First, he said he was pulling US forces immediately, then there were delays and now nearly 20 per cent of the troops will stay indefinitely.
In the latest change to America’s situation in Syria, US President Donald Trump has authorised hundreds of troops to remain.
The decision to remove America’s presence sparked concern among key allies, who were worried it would lead to more instability that could allow ISIS to regain ground.
Although the US administration claimed it was a “tactical” shift in the war against the terror group, not a strategic one, analysts have warned that the Pentagon would find it more difficult to co-ordinate allies and lead the international coalition against ISIS without being in Syria.
Mr Trump agreed to allow about 200 US soldiers to stay in Syria’s north-east indefinitely.
The news will be well received by the US-backed Syrian Democratic Forces, who have worried that the American withdrawal would embolden Turkey to launch an assault on them.
The presence of US forces has been a key stabiliser as Washington has warned its Nato ally that any assault on the SDF would endanger American troops.
Mr Trump has also approved the Pentagon’s plan to keep a further 200 soldiers at Al Tanf garrison in Syria’s south to train local forces to help root out the remains of ISIS in the country.
The president’s decision endorses a plan, pressed by US military leaders for some time, calling for an international force of 800 to 1,500 troops that would monitor a safe zone along Syria's border with Turkey.
Mr Trump in December announced he was pulling all 2,000 US troops from Syria imminently, but he has gradually reversed course.
The move also sparked a fiery response from Senator Jack Reed, who called the decision a "betrayal of our Kurdish partners".
"The whole system is screaming in agony against the US president's order," Michael Knights, a senior fellow at the Washington Institute for Near East Policy, previously told The National.
“I think fair to say every person in the US administration knows the situation bar one.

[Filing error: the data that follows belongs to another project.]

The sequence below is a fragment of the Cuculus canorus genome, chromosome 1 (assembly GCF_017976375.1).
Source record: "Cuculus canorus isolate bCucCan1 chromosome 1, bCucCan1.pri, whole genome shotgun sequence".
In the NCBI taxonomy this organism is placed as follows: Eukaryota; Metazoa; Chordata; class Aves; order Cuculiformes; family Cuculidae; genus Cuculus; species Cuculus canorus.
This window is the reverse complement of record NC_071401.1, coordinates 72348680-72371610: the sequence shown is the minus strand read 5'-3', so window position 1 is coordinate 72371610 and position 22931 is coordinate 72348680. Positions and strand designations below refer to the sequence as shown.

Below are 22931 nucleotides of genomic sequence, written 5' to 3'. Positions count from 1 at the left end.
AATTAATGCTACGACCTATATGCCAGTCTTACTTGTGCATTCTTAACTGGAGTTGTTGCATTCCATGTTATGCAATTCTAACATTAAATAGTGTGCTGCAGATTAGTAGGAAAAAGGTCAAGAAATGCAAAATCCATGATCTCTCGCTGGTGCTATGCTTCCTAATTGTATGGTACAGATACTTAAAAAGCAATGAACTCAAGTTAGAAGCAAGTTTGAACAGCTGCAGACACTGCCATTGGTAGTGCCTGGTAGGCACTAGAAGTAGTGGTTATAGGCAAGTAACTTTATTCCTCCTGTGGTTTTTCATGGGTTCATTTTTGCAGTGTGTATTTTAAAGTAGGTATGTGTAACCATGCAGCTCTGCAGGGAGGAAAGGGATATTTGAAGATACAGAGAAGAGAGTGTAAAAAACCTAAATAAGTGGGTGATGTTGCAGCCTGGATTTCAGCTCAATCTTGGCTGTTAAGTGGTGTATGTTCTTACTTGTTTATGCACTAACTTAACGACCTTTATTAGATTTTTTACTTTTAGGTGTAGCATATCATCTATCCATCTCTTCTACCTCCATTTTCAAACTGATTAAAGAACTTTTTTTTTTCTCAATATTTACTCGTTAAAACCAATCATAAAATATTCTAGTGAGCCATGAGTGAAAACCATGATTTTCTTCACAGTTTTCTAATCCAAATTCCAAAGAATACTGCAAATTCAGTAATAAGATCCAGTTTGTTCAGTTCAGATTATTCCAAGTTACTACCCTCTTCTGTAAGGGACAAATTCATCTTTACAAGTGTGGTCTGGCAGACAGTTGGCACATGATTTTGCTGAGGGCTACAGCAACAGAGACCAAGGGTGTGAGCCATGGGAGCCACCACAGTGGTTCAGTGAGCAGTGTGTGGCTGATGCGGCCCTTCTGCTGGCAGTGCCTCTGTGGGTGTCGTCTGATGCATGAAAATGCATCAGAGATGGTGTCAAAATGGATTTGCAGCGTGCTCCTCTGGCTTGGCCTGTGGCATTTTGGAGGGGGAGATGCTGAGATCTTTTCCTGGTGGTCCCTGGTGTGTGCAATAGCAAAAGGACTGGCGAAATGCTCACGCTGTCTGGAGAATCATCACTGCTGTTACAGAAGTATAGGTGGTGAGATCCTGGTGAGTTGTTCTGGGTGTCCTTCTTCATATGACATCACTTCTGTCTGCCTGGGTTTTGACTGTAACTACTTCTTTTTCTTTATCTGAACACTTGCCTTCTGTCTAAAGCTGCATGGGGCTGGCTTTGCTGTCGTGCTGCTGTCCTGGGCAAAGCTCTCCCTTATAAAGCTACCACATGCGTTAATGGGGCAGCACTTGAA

"Everyone is lined up behind a continuing mission and the challenge isn’t that the White House doesn’t understand what’s at stake, the issue is that they’re trying to fulfil the president’s order while ameliorating the situation.”
US officials told AP that Mr Trump made the decision to keep some forces on in Syria after being told by European allies that America had to contribute to the observer force or they would not take part.
The Washington Post reported last week that European Nato allies had unanimously told the US that they would not stay in Syria if America left.
Although the official didn’t say which country, only the UK and France have troops there.
Gen Joseph Dunford, chairman of the Joint Chiefs of Staff, has been leading discussions with allies on the observer mission.
Gen Dunford said on Friday that he was confident they would commit troops.
"I'm confident we can maintain the campaign," he said.
Acting Defence Secretary Patrick Shanahan described the move to keep 400 US troops in Syria as “good progress”. He then met Turkish Defence Minister Hulusi Akar at the Pentagon.
Officials said the US troops would remain in the area indefinitely to keep their Kurdish allies and Turkish forces from clashing, stop forces loyal to Syrian President Bashar Assad from seizing the territory and minimise the risk of an ISIS resurgence.
A defence official said Turkish and Syrian opposition forces would not be allowed in the safe zone.
The SDF is involved in a stand-off over the final sliver of land held by ISIS in eastern Syria, close to the Iraq border.
The US is not seeking a UN mandate for the observer mission and does not envision asking Nato to sponsor it, an administration official said.
He added that the troops would not be peacekeepers, a term that carries restricted rules of engagement.